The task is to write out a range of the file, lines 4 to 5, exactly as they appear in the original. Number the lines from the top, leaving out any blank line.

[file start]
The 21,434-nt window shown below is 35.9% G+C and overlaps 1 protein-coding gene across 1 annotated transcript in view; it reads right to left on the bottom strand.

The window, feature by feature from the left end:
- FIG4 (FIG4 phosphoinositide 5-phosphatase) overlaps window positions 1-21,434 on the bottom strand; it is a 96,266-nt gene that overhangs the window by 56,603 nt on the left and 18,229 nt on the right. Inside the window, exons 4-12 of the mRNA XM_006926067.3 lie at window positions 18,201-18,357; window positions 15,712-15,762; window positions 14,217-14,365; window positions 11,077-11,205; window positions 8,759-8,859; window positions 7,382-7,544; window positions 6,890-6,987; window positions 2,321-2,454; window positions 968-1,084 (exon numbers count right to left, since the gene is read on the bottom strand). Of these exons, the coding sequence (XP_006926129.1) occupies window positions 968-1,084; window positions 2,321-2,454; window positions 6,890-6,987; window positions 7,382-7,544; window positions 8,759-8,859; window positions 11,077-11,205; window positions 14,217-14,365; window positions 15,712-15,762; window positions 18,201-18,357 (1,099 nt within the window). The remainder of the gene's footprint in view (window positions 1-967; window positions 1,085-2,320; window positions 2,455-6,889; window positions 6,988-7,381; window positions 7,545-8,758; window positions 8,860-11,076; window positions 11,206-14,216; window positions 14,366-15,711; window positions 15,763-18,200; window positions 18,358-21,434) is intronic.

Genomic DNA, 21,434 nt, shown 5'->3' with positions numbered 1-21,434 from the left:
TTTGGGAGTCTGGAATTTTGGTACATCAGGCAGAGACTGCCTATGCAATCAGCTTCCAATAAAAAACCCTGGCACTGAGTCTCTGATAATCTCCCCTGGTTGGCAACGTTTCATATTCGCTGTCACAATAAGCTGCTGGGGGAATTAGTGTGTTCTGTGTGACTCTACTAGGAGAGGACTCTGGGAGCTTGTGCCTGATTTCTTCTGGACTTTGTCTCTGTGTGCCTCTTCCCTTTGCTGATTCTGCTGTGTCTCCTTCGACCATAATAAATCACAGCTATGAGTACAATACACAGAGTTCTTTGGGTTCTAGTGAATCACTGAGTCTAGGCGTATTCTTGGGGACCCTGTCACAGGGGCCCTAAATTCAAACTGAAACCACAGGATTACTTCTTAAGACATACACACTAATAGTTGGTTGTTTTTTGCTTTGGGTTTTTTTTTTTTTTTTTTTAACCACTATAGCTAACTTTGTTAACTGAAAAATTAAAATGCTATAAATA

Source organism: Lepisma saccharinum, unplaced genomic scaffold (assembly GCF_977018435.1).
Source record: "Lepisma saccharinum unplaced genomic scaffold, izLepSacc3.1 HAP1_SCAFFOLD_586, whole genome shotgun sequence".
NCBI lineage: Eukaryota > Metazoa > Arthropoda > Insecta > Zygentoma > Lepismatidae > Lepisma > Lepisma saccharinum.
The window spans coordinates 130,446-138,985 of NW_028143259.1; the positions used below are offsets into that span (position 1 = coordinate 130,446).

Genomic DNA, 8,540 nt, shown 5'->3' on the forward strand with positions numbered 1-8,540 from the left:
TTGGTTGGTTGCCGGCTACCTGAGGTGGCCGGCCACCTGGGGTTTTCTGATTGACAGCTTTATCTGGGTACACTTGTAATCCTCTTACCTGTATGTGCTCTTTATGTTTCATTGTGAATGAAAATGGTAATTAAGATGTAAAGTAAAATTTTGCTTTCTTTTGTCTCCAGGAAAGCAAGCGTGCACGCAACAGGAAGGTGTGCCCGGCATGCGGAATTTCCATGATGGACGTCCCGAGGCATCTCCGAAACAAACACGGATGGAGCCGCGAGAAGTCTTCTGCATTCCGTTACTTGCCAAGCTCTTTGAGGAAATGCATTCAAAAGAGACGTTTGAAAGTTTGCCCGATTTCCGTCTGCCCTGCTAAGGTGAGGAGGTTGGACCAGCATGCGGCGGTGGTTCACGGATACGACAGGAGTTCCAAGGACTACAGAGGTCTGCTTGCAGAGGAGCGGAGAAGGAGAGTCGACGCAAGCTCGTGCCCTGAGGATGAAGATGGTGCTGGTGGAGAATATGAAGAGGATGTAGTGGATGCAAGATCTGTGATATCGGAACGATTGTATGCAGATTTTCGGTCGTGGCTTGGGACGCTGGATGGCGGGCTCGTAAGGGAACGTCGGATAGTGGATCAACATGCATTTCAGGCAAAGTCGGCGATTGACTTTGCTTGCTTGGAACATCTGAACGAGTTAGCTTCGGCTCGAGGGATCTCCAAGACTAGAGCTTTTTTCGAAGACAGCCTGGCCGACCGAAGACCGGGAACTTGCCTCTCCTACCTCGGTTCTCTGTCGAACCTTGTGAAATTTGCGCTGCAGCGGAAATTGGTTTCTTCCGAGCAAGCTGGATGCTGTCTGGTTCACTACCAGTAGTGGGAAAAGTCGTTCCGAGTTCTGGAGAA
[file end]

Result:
Genomic DNA, 21,434 nt, shown 5'->3' with positions numbered 1-21,434 from the left:
TTTGGGAGTCTGGAATTTTGGTACATCAGGCAGAGACTGCCTATGCAATCAGCTTCCAATAAAAAACCCTGGCACTGAGTCTCTGATAATCTCCCCTGGTTGGCAACGTTTCATATTCGCTGTCACAATAAGCTGCTGGGGGAATTAGTGTGTTCTGTGTGACTCTACTAGGAGAGGACTCTGGGAGCTTGTGCCTGATTTCTTCTGGACTTTGTCTCTGTGTGCCTCTTCCCTTTGCTGATTCTGCTGTGTCTCCTTCGACCATAATAAATCACAGCTATGAGTACAATACACAGAGTTCTTTGGGTTCTAGTGAATCACTGAGTCTAGGCGTATTCTTGGGGACCCTGTCACAGGGGCCCTAAATTCAAACTGAAACCACAGGATTACTTCTTAAGACATACACACTAATAGTTGGTTGTTTTTTGCTTTGGGTTTTTTTTTTTTTTTTTTTAACCACTATAGCTAACTTTGTTAACTGAAAAATTAAAATGCTATAAATA